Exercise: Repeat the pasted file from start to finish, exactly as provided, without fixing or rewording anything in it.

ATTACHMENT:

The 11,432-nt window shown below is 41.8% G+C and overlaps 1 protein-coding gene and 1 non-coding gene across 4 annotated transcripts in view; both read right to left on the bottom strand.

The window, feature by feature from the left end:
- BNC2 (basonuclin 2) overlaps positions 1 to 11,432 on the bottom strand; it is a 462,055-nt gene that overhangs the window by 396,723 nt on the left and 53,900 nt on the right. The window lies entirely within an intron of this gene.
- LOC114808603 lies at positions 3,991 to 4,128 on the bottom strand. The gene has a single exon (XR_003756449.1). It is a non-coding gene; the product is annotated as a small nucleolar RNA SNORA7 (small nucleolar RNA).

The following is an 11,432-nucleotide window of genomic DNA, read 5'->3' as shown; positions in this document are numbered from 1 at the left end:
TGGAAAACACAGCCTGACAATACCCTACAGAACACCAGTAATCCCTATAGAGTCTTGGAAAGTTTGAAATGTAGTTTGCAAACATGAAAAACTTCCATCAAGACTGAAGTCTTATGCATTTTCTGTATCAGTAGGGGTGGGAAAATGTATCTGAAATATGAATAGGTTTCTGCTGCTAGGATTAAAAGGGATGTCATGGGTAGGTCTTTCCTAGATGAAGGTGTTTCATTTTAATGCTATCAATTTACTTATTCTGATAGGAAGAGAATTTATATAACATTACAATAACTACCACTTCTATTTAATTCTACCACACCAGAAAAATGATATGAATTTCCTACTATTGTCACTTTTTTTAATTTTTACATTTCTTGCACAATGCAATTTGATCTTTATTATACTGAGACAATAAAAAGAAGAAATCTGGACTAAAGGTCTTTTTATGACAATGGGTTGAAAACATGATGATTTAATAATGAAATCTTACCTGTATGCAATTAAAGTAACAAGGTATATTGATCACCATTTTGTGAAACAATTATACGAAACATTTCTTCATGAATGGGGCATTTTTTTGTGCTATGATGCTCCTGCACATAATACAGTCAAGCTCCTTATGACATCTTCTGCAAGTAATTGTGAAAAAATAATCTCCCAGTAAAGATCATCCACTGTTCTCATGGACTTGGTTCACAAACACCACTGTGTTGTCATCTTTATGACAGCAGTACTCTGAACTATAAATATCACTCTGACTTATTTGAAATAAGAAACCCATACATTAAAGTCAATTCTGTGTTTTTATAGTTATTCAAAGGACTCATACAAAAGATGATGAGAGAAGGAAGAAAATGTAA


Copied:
The 11,432-nt window shown below is 41.8% G+C and overlaps 1 protein-coding gene and 1 non-coding gene across 4 annotated transcripts in view; both read right to left on the bottom strand.

The window, feature by feature from the left end:
- BNC2 (basonuclin 2) overlaps positions 1 to 11,432 on the bottom strand; it is a 462,055-nt gene that overhangs the window by 396,723 nt on the left and 53,900 nt on the right. The window lies entirely within an intron of this gene.
- LOC114808603 lies at positions 3,991 to 4,128 on the bottom strand. The gene has a single exon (XR_003756449.1). It is a non-coding gene; the product is annotated as a small nucleolar RNA SNORA7 (small nucleolar RNA).

The following is an 11,432-nucleotide window of genomic DNA, read 5'->3' as shown; positions in this document are numbered from 1 at the left end:
TGGAAAACACAGCCTGACAATACCCTACAGAACACCAGTAATCCCTATAGAGTCTTGGAAAGTTTGAAATGTAGTTTGCAAACATGAAAAACTTCCATCAAGACTGAAGTCTTATGCATTTTCTGTATCAGTAGGGGTGGGAAAATGTATCTGAAATATGAATAGGTTTCTGCTGCTAGGATTAAAAGGGATGTCATGGGTAGGTCTTTCCTAGATGAAGGTGTTTCATTTTAATGCTATCAATTTACTTATTCTGATAGGAAGAGAATTTATATAACATTACAATAACTACCACTTCTATTTAATTCTACCACACCAGAAAAATGATATGAATTTCCTACTATTGTCACTTTTTTTAATTTTTACATTTCTTGCACAATGCAATTTGATCTTTATTATACTGAGACAATAAAAAGAAGAAATCTGGACTAAAGGTCTTTTTATGACAATGGGTTGAAAACATGATGATTTAATAATGAAATCTTACCTGTATGCAATTAAAGTAACAAGGTATATTGATCACCATTTTGTGAAACAATTATACGAAACATTTCTTCATGAATGGGGCATTTTTTTGTGCTATGATGCTCCTGCACATAATACAGTCAAGCTCCTTATGACATCTTCTGCAAGTAATTGTGAAAAAATAATCTCCCAGTAAAGATCATCCACTGTTCTCATGGACTTGGTTCACAAACACCACTGTGTTGTCATCTTTATGACAGCAGTACTCTGAACTATAAATATCACTCTGACTTATTTGAAATAAGAAACCCATACATTAAAGTCAATTCTGTGTTTTTATAGTTATTCAAAGGACTCATACAAAAGATGATGAGAGAAGGAAGAAAATGTAA